Appellate court reverses injury ruling for 'informal summer beer league'

Kelly Holleran Nov. 2, 2011, 3:51pm


The Fifth District Appellate Court on Monday tossed out a summary judgment ruling made by Madison County Circuit Judge Ann Callis in favor of a Staunton organization that was sued for the way it set up a recreational softball field.

Callis had ruled for DeCamp Junction and Jim Moultrie, who were sued by a player who claimed he broke his leg at a softball game because of the way the field was arranged.

After Callis's ruling, plaintiff Gregory Gvillo appealed, arguing that the ruling mistakenly found that a contact sports exception applied to the case. The contact sports exception states that a participant in a sporting event is only liable for injuries caused if the injury was intentional.

In Gvillo's complaint, he alleged that DeCamp Junction and its employee, Moultrie, provided an unreasonably dangerous softball playing field on which Gvillo's league played. Specifically, DeCamp Junction and Moultrie failed to follow American Softball Association rules when setting up the field, Gvillo claimed.

First base, which is where the player collided with Gvillo, should have measured 30 inches by 15 inches under ASA rules, according to Gvillo's complaint. Instead, it only measured 15 inches by 15 inches. The half of the base located in fair territory should have been white while the other half in foul territory should have been green or orange.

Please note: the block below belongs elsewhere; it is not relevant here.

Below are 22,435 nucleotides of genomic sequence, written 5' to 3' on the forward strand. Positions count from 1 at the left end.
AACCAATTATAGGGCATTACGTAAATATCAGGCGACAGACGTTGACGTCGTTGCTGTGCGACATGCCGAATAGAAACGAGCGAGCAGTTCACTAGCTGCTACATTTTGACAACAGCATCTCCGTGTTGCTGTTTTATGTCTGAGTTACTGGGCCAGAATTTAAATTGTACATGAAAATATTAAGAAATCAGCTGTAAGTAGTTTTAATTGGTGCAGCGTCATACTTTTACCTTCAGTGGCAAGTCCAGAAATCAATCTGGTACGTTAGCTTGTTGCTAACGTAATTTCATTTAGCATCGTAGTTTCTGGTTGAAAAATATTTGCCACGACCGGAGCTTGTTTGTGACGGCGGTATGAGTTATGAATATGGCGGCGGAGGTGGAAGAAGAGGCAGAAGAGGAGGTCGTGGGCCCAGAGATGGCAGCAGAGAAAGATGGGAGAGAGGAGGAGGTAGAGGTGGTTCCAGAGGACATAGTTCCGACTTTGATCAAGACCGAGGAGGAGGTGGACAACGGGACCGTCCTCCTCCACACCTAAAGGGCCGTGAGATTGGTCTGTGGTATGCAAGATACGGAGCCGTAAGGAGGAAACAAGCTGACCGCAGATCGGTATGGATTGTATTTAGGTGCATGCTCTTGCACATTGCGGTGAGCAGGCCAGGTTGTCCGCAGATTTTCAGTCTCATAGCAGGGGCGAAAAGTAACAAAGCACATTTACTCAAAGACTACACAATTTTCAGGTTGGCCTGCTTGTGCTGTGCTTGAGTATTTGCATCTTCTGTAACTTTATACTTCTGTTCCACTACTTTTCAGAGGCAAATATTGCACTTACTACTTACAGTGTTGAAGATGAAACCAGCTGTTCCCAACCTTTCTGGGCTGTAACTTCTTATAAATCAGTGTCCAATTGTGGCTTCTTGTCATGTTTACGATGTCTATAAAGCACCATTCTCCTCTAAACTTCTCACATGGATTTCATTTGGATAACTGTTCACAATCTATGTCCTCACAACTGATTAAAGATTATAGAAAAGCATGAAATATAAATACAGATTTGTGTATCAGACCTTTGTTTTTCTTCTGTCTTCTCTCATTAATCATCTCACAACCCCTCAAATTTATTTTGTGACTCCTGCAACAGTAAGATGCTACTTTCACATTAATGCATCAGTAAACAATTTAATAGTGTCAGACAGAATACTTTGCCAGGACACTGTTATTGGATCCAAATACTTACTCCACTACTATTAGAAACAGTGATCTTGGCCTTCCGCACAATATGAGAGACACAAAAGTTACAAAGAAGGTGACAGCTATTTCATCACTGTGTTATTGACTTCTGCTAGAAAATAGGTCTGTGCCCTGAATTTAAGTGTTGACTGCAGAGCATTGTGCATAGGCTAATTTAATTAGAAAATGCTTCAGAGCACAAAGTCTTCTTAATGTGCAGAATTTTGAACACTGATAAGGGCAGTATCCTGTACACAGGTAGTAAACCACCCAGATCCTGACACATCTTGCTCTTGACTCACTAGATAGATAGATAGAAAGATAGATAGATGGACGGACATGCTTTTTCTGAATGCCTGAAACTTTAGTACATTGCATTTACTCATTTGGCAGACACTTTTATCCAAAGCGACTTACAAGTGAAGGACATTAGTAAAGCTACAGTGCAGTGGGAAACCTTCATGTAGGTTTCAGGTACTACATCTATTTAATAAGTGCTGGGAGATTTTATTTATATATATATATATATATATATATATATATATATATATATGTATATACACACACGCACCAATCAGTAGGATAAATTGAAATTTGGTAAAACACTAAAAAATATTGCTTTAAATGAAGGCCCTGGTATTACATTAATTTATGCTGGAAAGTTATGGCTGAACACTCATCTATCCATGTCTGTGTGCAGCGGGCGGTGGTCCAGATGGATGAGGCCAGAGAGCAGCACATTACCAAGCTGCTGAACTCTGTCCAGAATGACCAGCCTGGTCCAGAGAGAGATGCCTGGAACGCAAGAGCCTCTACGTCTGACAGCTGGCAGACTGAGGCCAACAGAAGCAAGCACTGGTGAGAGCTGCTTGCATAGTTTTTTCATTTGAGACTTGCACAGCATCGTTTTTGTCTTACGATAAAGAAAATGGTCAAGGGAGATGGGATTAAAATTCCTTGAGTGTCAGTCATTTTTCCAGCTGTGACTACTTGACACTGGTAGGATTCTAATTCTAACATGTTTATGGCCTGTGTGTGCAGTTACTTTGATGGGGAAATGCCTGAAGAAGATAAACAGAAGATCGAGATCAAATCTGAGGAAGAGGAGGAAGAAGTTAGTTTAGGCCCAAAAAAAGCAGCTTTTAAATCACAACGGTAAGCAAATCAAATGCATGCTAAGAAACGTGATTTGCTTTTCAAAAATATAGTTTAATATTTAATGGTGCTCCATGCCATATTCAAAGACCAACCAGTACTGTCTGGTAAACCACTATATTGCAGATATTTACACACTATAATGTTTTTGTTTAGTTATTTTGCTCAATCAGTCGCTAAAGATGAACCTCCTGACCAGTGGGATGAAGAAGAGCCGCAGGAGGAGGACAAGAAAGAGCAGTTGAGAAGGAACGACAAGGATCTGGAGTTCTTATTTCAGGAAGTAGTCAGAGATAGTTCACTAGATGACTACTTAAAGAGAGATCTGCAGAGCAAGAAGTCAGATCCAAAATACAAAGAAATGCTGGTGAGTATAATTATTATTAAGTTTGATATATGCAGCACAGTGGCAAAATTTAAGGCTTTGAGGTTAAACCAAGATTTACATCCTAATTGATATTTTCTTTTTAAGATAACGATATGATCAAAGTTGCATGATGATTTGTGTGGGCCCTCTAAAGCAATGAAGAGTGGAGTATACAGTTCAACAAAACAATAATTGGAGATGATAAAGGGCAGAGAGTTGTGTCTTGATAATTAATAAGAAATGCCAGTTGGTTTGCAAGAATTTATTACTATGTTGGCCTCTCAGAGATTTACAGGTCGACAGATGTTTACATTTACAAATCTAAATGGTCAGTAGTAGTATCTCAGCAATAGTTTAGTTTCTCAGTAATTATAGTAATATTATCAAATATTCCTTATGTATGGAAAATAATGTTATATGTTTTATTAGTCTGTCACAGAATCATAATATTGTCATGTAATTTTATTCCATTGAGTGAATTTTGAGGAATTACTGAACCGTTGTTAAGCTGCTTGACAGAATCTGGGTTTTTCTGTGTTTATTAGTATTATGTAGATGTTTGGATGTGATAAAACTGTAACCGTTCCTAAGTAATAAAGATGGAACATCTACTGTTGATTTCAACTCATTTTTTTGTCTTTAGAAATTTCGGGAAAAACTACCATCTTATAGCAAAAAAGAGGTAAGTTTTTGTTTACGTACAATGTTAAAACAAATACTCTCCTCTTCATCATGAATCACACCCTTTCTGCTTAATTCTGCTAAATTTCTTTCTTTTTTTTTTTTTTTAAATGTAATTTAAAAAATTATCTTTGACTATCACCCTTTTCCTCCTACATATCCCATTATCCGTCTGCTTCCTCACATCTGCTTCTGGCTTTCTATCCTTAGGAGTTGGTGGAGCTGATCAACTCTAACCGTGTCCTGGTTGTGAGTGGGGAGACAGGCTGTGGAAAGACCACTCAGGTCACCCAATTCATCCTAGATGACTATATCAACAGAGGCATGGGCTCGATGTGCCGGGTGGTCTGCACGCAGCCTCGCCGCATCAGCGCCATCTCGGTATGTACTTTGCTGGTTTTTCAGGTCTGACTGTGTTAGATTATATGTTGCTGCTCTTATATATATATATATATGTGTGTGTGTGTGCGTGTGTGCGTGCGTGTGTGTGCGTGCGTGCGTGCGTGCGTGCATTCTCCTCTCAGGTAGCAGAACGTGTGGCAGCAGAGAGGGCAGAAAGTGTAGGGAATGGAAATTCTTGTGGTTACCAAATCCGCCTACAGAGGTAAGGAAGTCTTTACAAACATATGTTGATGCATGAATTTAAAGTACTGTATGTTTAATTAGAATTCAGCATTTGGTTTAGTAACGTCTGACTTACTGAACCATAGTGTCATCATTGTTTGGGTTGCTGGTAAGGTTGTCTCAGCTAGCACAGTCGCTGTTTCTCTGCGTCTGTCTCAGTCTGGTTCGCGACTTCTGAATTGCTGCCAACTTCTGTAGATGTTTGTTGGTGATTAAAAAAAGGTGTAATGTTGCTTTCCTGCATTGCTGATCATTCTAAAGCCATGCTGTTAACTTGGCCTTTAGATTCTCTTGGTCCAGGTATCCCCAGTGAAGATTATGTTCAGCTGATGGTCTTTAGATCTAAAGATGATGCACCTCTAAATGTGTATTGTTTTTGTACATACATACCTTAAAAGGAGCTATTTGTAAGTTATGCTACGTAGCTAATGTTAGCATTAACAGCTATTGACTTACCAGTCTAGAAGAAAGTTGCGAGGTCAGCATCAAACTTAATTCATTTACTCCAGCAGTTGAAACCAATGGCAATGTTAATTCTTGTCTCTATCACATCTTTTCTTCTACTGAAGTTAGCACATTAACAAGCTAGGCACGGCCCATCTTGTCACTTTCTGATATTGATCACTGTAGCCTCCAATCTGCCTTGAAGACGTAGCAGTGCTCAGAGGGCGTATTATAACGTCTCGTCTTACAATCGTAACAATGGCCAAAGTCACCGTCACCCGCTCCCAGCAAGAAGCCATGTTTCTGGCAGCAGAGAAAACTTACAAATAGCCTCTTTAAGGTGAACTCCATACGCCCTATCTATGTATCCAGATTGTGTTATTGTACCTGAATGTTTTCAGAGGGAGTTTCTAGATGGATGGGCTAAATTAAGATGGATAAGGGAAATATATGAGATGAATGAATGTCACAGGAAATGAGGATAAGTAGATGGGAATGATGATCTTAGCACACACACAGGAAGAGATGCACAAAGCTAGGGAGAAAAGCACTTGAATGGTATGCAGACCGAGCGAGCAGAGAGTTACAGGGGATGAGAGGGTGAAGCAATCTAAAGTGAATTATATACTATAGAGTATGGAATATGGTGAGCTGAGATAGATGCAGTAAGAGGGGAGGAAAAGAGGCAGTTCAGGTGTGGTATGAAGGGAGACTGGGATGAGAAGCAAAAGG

"The plaintiff explained in his discovery deposition that this system allows the first baseman to use the white half of the base in fair territory to make the play and leaves the green or orange half of the base in foul territory for the base runner," the opinion authored by Justice Melissa Chapman says.

DeCamp Junction and Moultrie argued that they were entitled to a summary judgment because there is a contact sports exception that applies to any contact sport games and because the ASA rules did not apply to an "informal summer beer league."

The Justices rejected DeCamp Junction's and Moultrie's arguments.

"The depositions and pleadings on file indicate that the double-base system minimizes the potential for collisions like the one that occurred between the plaintiff and Klenke while allowing base runners to run as fast as they can to reach base and allowing first basemen to make an effort to make the plays necessary to get runners out," Chapman wrote.

DeCamp Junction and Moultrie also argued that they were entitled to summary judgment because Gvillo said in testimony that he did not believe the defendants intended to harm him.

Again, the Justices disagreed.

"As the plaintiff correctly notes, he does not need to prove that the defendants acted intentionally even under the contact sports exception," Chapman wrote. "Here, we have already concluded that the contact sports exception does not apply; thus, the plaintiff only needs to prove that the defendants' actions in setting up the field were negligent and that their negligence caused his injuries."

Justices Stephen L. Spomer and Bruce D. Stewart concurred with Chapman.

The case has been remanded to Madison County Circuit Court.

Madison County case number 08-L-871

Fifth District Court of Appeals case number: 5-10-262

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